Item Ref: Davis 0001

More Information

We are offering fresh to the market this most Beautiful restored oil Painting by - WILLIAM HENRY DAVIS (1786-1865), A PRIZE BULL STANDING IN A LANDSCAPE. OIL ON CANVAS. SIGNED AND DATED 1844. Delivery is always a pleasure and shipping is also availble so please do contact us for a quote.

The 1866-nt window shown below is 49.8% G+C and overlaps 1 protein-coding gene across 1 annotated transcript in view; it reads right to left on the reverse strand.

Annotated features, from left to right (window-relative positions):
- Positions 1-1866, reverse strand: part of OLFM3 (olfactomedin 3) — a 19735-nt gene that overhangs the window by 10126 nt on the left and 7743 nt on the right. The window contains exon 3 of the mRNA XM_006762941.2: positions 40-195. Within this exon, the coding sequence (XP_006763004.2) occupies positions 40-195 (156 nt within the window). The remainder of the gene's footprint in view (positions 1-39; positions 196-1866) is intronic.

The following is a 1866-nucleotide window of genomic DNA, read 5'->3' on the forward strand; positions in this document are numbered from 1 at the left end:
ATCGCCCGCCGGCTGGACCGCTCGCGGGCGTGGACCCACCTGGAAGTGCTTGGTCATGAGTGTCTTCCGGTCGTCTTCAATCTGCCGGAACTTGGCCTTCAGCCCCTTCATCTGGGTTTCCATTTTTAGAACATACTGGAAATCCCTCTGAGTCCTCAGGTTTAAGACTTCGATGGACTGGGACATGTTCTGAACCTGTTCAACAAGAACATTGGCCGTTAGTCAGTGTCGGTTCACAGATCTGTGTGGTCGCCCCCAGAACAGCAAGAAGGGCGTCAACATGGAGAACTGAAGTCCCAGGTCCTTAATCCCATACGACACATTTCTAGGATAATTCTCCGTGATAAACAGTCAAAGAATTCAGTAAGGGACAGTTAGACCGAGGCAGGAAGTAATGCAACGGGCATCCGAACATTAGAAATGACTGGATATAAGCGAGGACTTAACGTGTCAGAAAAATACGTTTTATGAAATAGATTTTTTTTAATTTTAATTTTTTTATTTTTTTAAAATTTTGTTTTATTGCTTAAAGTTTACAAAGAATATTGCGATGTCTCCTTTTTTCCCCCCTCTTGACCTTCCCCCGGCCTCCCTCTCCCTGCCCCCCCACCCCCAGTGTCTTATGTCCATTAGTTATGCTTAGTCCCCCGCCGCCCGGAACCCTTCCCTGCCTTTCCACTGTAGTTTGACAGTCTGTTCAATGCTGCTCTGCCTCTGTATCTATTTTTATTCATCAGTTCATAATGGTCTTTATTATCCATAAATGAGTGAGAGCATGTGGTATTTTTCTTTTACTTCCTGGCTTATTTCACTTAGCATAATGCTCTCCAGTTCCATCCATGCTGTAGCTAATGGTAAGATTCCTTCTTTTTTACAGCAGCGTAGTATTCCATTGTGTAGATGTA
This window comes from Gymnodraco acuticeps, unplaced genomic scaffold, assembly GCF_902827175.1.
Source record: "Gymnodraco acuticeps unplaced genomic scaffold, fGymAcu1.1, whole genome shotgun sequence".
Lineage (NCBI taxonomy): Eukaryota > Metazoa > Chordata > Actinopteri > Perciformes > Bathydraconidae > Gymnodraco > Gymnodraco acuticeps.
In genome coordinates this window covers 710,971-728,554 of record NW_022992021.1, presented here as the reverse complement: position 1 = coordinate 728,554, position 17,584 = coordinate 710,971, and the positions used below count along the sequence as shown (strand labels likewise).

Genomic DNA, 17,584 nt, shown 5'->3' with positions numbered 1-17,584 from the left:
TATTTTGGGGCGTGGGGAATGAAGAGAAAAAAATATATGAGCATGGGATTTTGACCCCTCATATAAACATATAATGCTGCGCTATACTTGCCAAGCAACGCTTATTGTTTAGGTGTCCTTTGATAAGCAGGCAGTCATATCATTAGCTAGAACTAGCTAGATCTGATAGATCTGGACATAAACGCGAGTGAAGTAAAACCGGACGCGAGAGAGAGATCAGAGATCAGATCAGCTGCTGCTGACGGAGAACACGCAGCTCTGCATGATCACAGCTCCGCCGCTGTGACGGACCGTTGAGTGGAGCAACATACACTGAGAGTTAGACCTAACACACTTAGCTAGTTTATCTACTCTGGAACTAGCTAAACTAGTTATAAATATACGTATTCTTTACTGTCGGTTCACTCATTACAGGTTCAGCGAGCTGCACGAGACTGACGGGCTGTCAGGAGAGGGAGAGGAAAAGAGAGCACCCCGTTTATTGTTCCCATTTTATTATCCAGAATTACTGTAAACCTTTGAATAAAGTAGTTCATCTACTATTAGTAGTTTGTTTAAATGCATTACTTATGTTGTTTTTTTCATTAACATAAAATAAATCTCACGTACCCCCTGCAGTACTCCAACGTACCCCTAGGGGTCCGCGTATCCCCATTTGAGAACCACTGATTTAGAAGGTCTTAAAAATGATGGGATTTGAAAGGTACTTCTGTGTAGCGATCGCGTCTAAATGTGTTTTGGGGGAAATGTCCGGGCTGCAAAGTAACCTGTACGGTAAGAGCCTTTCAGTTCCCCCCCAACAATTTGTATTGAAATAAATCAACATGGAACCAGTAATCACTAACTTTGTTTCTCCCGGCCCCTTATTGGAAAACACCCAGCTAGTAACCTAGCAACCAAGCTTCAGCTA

Dimensions are 89.5 CM x 73.5 CM and 5 CM deep. William Henry Davis was born on 19th. May 1783 in Chelsea. Little is known of his childhood but, by the time he was twenty, he had acquired sufficient skill and confidence to submit a portrait of Mrs. J. Biddulph and children to the Royal Academy. His leaning towards animal subjects at this early stage of his career was demonstrated by his other exhibit in 1803, entitled ‘Piggs’. He exhibited at the Royal Academy in 1806 and 1810. Over the next fifteen years he earned and consolidated his reputation as a sporting animal painter. He exhibited regularly at the Royal Academy, British Institution and the Society of British Artists. His patrons included Lord Rivers, the Earl of Ilchester and Lord Lynedock. By the time he was forty, in 1823, his reputation as a sporting painter was well established. Davis now turned his attention more towards livestock portraiture. In 1828 he exhibited ‘A Prize Ox’ and published a lithograph of the ‘Isle of Ely Prize Ox’, followed a year later by ‘A Durham Prize Ox’, which he showed at Suffolk Street. By 1835, his prints and exhibition entries declared that he was ‘Animal Painter to her Majesty’. There is no record of any warrant of appointment to Queen Adelaide and the title must be assumed to be self styled. During this period there were many agricultural magazines, journals and periodicals. One of the most prestigious was the ‘Farmers’ Magazine’ which had been in existence for many years. In 1835, Davis was commissioned by this magazine to record various prize winning animals at some of the major agricultural shows. This happy association was to last for the next twenty-nine years until his death. William Henry Davis produced over 160 livestock portraits during this period which were reproduced in the magazine as steel engravings. Over the next few years, he continued to exhibit at the Royal Academy but, as his livelihood was derived from livestock portraiture, his subjects at the Academy were more of a personal choice. The Smithfield Club Show each Christmas was one of Davis’ favourite events and many of his paintings, lithographs and engravings are of beasts which won prizes at this show. The Chelsea historian, George Bryan, writing in 1869 recalled that ‘he was considered to be one of the best animal portrait painters and was constantly employed every Smithfield Cattle Show, his works being highly prized’. He continued to work up to the year of his death (December 1864), using much the same style as he had throughout his sixty year long career. He started out as a competent and conventional sporting painter and in his mid-forties he changed course and responded to the demand for livestock portraiture. He was an artist influenced by the events in his lifetime and he enjoyed the reputation that came with his success. He deserves recognition not only as a painter but above all for his contribution to the agricultural record of his day. He witnessed, recorded and indirectly helped to foster the improvements of British livestock. For both agricultural and art historians, his legacy of paintings and prints remains to be fully appreciated. Thanks for looking and we welcome all inquiries on this Painting. Chris 07778655965